"Dr. Bedford was a serious man of pleasant disposition who made many friends. 'Don't be afraid to wear overalls,' the practical-minded psychology professor would tell his students."

On the walls of the Alcor lobby, there are framed photographs of those in suspension, all apparently picturing them at moments when their lives were good. Black-and-white studio shots of stern men in World War II-era uniforms, color prints of smiling people, intense people, all types of regular-looking Caucasian men and women.

Bridge met most of them prior to their big freeze-downs, and he takes me on a tour, ticking them off.

"There's a writer . . . a computer programmer . . . I forget what she did . . . he was an insurance salesman . . . that's Dick Clair, he was a television writer [his 1978 Emmy for work on The Carol Burnett Show sits in the lobby, too] . . . that's Dr. Eugene Donovan, he was a psychiatrist in Detroit, he got lung cancer . . . she was a retired librarian from Los Angeles . . . Dora Kent, who was a dressmaker in New York . . . he was a TV repairman . . . he was a rock 'n' roll musician who had hemophilia and got AIDS in a blood transfusion."

While you can love and miss and cherish the memory of people who are dead, it is simply the memory that you attach these feelings to. Rarely do you find anyone who feels much kinship with a lifeless body. But in the Alcor mentality, might a future suspendee--such as Bridge--have a different bond with these folks who, to him, might be only sleeping?

"I consider them kind of in between [life and death]," he says. "It depends on how I'm thinking of them. If we're talking paperwork, they're dead. If I'm thinking of them as individuals, I think of them as possibly alive. It's as if they're in intensive care and they're in a coma."

There is a bond here, a belief in a religion that has nothing to do with any kind of god. Indeed, Bridge says he is an atheist, and that most of the Alcor clients, though born as "Jews, Catholics, Methodists and Seventh-Day Adventists," are "not religious."

There was something he said to me back at Bedford's tube:
"He was apparently a real interesting guy . . . who wanted to see the future."

The next future I see is only seconds old, and it takes place in Bridge's office. The Alcor president describes himself as "an explainer and a manager," and he is very good at the former. He should be; he has presented the Alcor spiel to everything from Wall Street Journal to Men's Health to German Playboy to Japanese TV. Freezing bodies is sexy stuff.

I ask him exactly what it is Alcor believes it is doing.
"We don't think we're freezing dead people," Bridge clarifies. "What we think we're doing is being part of a continual redefinition of what 'dead' means. What I think cryonics is is taking people who have been labeled dead according to the criteria we have today, and getting them to a point in the future where the medical criteria for death are different. Medical people in the future may have techniques to revive them from that state, and to fix whatever they were dying from.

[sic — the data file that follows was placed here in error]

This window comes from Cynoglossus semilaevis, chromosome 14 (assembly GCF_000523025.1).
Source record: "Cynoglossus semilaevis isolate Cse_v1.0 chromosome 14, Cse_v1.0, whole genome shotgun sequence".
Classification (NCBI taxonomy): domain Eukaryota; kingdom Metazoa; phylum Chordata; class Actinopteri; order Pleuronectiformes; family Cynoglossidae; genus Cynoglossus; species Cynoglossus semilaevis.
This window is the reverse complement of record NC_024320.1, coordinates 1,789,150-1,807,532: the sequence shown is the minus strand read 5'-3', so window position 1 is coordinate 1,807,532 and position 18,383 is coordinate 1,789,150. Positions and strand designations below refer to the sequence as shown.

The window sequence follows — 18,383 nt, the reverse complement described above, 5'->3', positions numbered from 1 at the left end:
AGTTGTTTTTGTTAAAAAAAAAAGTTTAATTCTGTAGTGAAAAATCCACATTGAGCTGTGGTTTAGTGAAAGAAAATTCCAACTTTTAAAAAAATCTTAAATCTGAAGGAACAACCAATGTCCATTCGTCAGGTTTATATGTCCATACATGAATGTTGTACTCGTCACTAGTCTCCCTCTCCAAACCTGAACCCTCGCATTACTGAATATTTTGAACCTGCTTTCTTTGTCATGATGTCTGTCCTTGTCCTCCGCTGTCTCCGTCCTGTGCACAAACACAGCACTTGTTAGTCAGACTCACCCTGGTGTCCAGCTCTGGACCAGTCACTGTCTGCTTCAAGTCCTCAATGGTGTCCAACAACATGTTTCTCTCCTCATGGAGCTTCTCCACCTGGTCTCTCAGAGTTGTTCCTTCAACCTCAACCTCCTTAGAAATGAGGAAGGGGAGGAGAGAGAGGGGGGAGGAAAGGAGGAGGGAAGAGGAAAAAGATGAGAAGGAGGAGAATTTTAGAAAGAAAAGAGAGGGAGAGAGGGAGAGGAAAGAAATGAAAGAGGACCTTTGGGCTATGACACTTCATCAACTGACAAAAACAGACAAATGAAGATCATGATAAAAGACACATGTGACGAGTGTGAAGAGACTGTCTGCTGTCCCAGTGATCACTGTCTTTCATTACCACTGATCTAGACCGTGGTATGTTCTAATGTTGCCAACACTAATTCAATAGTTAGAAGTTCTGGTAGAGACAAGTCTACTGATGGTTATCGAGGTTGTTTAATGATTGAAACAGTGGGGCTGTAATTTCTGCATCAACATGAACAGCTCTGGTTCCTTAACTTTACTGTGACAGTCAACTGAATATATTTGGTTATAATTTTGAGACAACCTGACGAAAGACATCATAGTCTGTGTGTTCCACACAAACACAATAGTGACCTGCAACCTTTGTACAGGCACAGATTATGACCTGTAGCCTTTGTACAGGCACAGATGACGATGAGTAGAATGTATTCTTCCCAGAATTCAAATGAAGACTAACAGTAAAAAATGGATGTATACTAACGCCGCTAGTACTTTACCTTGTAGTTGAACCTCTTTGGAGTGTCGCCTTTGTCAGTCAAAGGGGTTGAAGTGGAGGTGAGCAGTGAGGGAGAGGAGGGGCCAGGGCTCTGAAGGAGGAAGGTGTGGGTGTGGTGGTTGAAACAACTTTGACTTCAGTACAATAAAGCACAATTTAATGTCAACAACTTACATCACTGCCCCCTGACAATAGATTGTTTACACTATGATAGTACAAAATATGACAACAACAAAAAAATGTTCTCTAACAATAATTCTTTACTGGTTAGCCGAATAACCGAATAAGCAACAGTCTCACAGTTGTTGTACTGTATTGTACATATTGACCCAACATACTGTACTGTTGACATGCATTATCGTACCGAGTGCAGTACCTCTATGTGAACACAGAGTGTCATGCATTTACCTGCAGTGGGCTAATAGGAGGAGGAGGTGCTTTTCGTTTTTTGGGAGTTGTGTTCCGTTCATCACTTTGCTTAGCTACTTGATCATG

"Years ago, they didn't have CPR or heart transplants or 911. Today, we routinely rescue people from several minutes into what we used to call dead. We don't think anything about that now because we have redefined when we label people dead. That's going to continue to occur, and we don't know what the limits on that are."

But, if not the million-dollar question, at least the $50,000 question is: Will it work?

"We don't know yet," Bridge readily admits. "We have 32 'don't-know-yets.' That's the whole point."

Life, death, it doesn't matter. You've got to play to win, and the Frozen 32 have little to lose.

"If it doesn't work, the worst that's going to happen is they'll be dead, but that's what they were going to be anyway; they can't be double dead," reasons Bridge. "And the best that can happen is that they'll be alive again in a really interesting future."

What if it does work?
What if you were to awaken at some unknown point in the future, opening your frosty eyes to a strange new place that is perhaps unfamiliar, even frightening?

Alcor presents a "speculative exploration" of just such a situation in its info-bible handout Cryonics--Reaching for Tomorrow:

"Duane" has succumbed from an "infection" and passes away in a 1997 hospital bed. His wife "Jeannie" is there, as is "Ken." And Ken works at Alcor.

Fast forward 70 years, when "ultrasophisticated microscopic repair devices routinely patrol human tissue" and "indefinite youth and good health are the birthright of everyone."

Which must include, along with the John Lennons, the Martin Luther Kings, the Abraham Lincolns and your mom and dad, the Adolf Hitlers, Saddam Husseins and Richard Allen Davises. But this is about Duane, Alcor member.

Ken awakens to "a gentle touch" on his arm, and that touch is supplied by Ken.

Ken of Alcor.
The Alcor Resuscitation Division, that is!
All Duane knows is that he went to bed because he was sick, just a few days ago. Duane slowly puts two and two together, and Ken tests his memory by asking what year it is.

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